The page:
Young farmer tells of life-changing forage aid role

A young farmer from Writtle agricultural college has described co-ordinating the aid response for flood-hit farmers as a life-changing experience.

Earlier this year, farmers on the Somerset Levels were devastated by floods, which caused huge financial losses and left many businesses in ruins.

Young farmers played a critical role in helping stricken farms, providing vital supplies and support in some of the worst-hit areas.

See also Farmers in Somerset fear huge flood damage bill

Chelmsford YFC club secretary Elizabeth Ecclestone was one of those involved and was pivotal in co-ordinating the Essex Young Farmers’ forage aid initiative.

The 20-year-old, from Chelmsford, said as an agricultural student destined for the farming world, she couldn’t bear to see fellow farmers in trouble.

“It was clear the situation was an emergency with no feed or bedding for evacuated livestock and a whole year’s food supplies submerged by water.”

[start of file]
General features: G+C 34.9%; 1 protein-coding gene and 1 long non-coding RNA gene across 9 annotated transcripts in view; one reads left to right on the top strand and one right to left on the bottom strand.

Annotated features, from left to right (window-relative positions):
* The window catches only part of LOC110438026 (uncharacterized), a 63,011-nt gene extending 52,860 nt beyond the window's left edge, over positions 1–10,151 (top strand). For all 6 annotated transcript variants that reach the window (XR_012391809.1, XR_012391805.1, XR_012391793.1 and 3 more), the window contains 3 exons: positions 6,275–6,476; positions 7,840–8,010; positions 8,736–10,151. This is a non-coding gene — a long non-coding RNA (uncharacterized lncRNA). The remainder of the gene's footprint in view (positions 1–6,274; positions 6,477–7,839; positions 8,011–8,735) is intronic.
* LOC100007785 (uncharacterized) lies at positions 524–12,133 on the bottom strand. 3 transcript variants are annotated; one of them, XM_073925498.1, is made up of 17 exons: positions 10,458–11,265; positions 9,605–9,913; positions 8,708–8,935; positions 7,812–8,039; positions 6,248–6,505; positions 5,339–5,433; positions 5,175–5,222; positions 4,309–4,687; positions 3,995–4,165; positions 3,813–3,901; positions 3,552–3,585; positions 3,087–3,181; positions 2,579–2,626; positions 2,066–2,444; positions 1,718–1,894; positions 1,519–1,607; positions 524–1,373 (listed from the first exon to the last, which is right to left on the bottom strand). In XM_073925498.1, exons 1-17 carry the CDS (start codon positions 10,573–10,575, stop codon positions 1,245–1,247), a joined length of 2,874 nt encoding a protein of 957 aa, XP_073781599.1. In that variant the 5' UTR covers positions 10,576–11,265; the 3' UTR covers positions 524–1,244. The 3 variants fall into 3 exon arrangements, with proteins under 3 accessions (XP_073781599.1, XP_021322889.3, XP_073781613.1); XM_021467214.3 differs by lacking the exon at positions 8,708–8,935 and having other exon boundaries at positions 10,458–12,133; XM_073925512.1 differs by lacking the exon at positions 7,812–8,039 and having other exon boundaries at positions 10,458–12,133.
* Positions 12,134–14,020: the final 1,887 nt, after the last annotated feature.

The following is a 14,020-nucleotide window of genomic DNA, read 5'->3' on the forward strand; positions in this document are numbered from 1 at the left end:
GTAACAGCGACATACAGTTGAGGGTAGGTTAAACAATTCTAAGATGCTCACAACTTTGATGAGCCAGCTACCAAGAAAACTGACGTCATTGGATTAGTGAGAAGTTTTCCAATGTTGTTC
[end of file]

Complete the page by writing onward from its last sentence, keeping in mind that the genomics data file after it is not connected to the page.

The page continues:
Working alongside vice county chairman Ed Ford, she helped organise and load lorries as well taking donations to support the farmers that faced losing their livelihoods.

During the peak of the floods, they visited some of the affected areas with farmer James Winslade, whose land was in one of the evacuated areas in the village of Moorland.

“The sights we saw were devastating and absolutely unimaginable. It was like I was looking out to sea, the water was so vast.”

They returned to Somerset for the second time to help with the work at a cattle market and to see the impact of the floodwater as it began to recede.

The damage to the area was still very apparent, according to Miss Ecclestone, with oil, rubbish and debris blighting the landscape. However, it was the severity of theft that really became evident on the second trip.

“Police check points had been constructed in and out of the village of Moorland as thieves had entered the deserted village on boats during the night and taken everything of value.”

With lorry loads of supplies, road sweepers and labour already being donated, Miss Ecclestone plans to keep working, as she hopes to take more donations and decide the best use for the money already given.

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